We told them we would rather not go to a government hospital, we have not have success in the past. They assured us this was different.  The nutrition ward was clean, orderly, run by an American.  They convinced us.

We got sketchy directions.  I began driving in the dark.  After some u-turns, asking directions, getting yelled at a few times, may car horns, one man actually beating on the side of my truck as he yelled at me, we found the hospital.  [POP]  The government hospital was not what they said!  Big surprise.

The place was full of sick children.  Crying children.  Children receiving transfusions.  Children lying naked on bare mats.  Malnourished, sickly, sad children.  Mothers with children lining the hallway floor, getting ready to camp out for the night.  
The hospital was full.  There were no beds. The best they could do was give her a grass mat to lie on the floor.  No net, no sheet, no blanket, no food, just a mat in the hallway.  I was overwhelmed to see all the mothers who took that option because they had no other option. They did not have two white women escorting them, buying them food, willing to pay for better care. Their only option was the free hospital that offers a grass mat on the floor.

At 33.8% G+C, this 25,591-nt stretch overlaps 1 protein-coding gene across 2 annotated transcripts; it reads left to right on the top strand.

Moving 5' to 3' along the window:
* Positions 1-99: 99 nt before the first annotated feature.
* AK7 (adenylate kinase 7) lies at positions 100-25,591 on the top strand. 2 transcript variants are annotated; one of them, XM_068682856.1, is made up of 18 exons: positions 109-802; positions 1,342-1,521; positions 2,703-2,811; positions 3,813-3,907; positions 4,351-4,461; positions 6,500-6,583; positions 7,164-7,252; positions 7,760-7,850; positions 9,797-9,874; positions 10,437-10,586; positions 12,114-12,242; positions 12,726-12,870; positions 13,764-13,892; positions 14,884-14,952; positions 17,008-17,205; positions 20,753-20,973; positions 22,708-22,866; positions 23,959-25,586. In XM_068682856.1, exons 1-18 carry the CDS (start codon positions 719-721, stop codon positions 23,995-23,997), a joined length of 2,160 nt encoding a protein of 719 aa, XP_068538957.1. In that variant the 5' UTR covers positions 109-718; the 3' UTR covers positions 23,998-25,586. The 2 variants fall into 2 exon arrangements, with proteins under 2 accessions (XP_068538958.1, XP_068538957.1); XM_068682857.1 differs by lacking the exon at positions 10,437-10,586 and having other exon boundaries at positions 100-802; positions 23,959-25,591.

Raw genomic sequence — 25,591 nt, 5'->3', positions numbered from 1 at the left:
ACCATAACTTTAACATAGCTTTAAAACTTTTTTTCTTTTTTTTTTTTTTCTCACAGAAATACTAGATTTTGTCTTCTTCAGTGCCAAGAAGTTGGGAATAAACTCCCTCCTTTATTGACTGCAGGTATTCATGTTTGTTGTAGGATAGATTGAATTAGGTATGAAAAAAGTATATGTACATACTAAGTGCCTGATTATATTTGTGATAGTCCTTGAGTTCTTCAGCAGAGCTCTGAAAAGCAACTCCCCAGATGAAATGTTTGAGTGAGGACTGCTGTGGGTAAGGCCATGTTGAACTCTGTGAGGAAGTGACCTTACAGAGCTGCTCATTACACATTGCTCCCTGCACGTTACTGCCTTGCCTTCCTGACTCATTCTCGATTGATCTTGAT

We talked with the nurses on duty to find out what would be done during the night if we admitted Solivia.  They said that they would give her a protein fortified milk every three hours.  Period.
After much deliberation, calling and having a translator explain the options to the mother, we decided not to admit her to the hospital.

We took her to a guest house, where the four of us shared a room.
At 12:15 AM, we turned out the lights.  At 2:00, 4:00 and 6:00 we woke up, checked to see that the child was breathing. . . . . [WHEW!]  Then we would give her about a tablespoon of milk and let her sleep again.  It would take about 30 minutes to get her to drink that tablespoon but she would drink it.
We had breakfast around 8:00 then drove back to Namuwombi – Village of Eden. We spoke with the family to give them two options.  1.  Try a similar nutrition program in Mbale.  2.  Try to feed and care for the child here, feeding every three hours.  We wanted them to know there is a chance the child will die and that it does not mean that we did not do everything we knew to do.  They assured us they understood.  They said, “We have had four children die, before you people came around.” [SIGH, GASP]  So, the child is sleeping on a mattress in Brenda’s room.  We are going to go on shifts of watching and feeding.